Lighting, heating, and ventilation might not be your first concern when you’re purchasing a motorhome, but these invisible elements can make a huge impact on the enjoyment and comfort of your vehicle.
There is nothing worse than stepping into your motorhome and getting a whiff of last night’s cooking or not being able to take your motorhome out during winter because it’s too cold to get a good night’s sleep in the RV.
By overlooking these aspects when purchasing your motorhome, you’ll be setting yourself up for disaster and regret.
Good lighting can make a huge difference to the enjoyment of your motorhome. Basic motorhomes will have a few lights the length of the vehicle but ideally look for direct lights in the bedroom and kitchen areas and indirect lighting in the remainder.
Most new motorhomes also have energy saving LED lights and some may even feature LED lighting strips along the floor for guidance at night, or on the underside of benches or shelves for ambience. Lights in cupboards, wardrobes, and the garage offer considerably more convenience than those without.
If you’re planning on using your motorhome mostly in the north and in the summer, you can save on the cost of an inbuilt heating system. Or if you plan to only stay at commercial campsites with mains power, then a small portable electric heater may suffice. If your plans include touring the full length of New Zealand in summer and winter and doing some freedom camping, you’ll want to invest in a quality heating system in addition to quality insulation.
Most modern motorhomes come with either an LPG or diesel heater. These vary in size from two to 6kW. Make sure the heater is big enough to heat the size of the motorhome. Many European motorhomes come with a Truma heating system which can run on mains power, 12V and gas. This means you can use mains power when staying at a campsite and save your gas for when you’re freedom camping. The more high end models come with thermostat control and heat the hot water as well.
The most sophisticated heating systems offer heat dispersal through vents around the motorhome as opposed to one or two main vents. Look for vents in the bathroom as well as this means you can heat the bathroom and use the space as a drying room.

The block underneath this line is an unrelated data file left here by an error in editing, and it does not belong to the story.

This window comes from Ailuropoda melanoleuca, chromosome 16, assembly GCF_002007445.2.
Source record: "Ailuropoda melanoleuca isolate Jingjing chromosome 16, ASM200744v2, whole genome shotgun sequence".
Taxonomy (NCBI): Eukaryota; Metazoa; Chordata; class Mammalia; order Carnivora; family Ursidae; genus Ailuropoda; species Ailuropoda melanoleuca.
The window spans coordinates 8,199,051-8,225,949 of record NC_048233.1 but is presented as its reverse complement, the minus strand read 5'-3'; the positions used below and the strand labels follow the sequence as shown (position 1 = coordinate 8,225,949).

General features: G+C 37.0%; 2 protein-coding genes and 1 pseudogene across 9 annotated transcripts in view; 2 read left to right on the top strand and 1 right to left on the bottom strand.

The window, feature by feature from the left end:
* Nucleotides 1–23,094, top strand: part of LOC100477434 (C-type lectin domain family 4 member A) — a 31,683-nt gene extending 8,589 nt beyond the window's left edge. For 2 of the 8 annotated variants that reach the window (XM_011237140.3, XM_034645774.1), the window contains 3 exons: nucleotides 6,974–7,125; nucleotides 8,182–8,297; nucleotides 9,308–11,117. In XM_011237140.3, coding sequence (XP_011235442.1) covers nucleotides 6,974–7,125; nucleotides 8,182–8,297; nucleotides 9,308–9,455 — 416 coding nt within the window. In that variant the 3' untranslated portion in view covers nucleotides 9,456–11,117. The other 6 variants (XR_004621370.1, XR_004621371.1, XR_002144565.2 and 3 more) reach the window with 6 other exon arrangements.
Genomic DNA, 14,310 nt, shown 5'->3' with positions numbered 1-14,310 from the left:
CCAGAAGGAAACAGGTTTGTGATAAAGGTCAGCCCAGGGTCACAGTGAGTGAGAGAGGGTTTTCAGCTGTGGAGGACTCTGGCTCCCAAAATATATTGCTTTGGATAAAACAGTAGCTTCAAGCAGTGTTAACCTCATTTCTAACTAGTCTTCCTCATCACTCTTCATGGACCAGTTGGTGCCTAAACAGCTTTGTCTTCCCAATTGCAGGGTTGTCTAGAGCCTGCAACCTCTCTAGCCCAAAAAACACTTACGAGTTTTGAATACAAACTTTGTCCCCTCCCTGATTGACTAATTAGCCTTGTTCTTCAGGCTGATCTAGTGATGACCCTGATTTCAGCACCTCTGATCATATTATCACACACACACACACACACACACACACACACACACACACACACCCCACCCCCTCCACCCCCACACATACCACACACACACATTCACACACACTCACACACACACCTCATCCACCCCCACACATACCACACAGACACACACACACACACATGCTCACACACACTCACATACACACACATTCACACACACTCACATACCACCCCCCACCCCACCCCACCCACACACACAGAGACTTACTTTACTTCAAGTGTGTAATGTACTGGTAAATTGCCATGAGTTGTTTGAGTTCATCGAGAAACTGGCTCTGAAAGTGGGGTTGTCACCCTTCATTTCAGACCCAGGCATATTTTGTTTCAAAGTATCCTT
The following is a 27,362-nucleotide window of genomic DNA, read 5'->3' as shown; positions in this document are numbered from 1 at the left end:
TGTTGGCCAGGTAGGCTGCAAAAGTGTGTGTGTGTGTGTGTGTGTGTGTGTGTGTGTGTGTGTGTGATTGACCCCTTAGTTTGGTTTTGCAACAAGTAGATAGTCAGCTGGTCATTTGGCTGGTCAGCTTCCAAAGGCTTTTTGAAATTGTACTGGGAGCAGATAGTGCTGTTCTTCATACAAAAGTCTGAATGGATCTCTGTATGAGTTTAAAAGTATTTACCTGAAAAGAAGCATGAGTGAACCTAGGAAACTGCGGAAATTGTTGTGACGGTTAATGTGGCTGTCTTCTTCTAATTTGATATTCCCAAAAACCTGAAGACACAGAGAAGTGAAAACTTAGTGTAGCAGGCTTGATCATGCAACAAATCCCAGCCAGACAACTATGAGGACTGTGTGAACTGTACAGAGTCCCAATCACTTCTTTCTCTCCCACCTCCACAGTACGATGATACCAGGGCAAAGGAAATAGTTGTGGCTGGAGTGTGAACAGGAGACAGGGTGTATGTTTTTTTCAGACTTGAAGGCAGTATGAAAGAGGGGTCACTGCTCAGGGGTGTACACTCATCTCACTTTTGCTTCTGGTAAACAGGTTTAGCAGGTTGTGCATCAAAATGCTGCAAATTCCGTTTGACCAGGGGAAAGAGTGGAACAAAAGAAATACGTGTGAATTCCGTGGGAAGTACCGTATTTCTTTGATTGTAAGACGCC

Good airflow is an integral part of any motorhome and will impact your comfort significantly. By having adequate ventilation, you’ll be ensuring that your motorhome will always smell fresh. Making sure your motorhome is properly ventilated will also help stop condensation and regulate the temperature of the van by expelling hot air.
Having a hot and sweaty motorhome that reeks of old cooking smells or water vapour can really make for an unpleasant experience, so it’s recommended that you invest when it comes to your RV’s ventilation.
The habitation door is the main entrance to the motorhome compartment. A motorhome aimed at the entry level segment will have a standard door which is relatively narrow. Some high end models come with an extra wide habitation door which makes access easier especially for those less mobile or even the able bodied when carrying gear or small children. Look for models with a window and blind integrated with the door (for security) and central locking for the ultimate in functionality. Retractable electric steps for easier access are an added feature which will add to the cost.
An entry level motorhome will have curtains on rails while higher end models will have fitted blinds. Remis is one of the more popular models for integrated blinds. Remis blinds are more effective at blocking light and retaining heat than standard curtains.
Ensuring you have adequate lighting, heating, and ventilation in your motorhome will make your time on the road ten times more enjoyable. When these details of a motorhome are done well, you won’t notice the benefits. They are, after all, invisible comforts. However, if they are lacking instead of getting your dream home on wheels, you’ll be inheriting a nightmare.
Also in SmartRV’s ‘Buyers’ Guide’ series:
RV Buyers’ Guide – Budget
RV Buyers’ Guide – Motorised or Towed?
RV Buyers’ Guide – Self-Contained Vehicles
RV Buyers’ Guide – Chassis and Construction
RV Buyers’ Guide – Length, Layout and Beds
RV Buyers’ Guide – Kitchen
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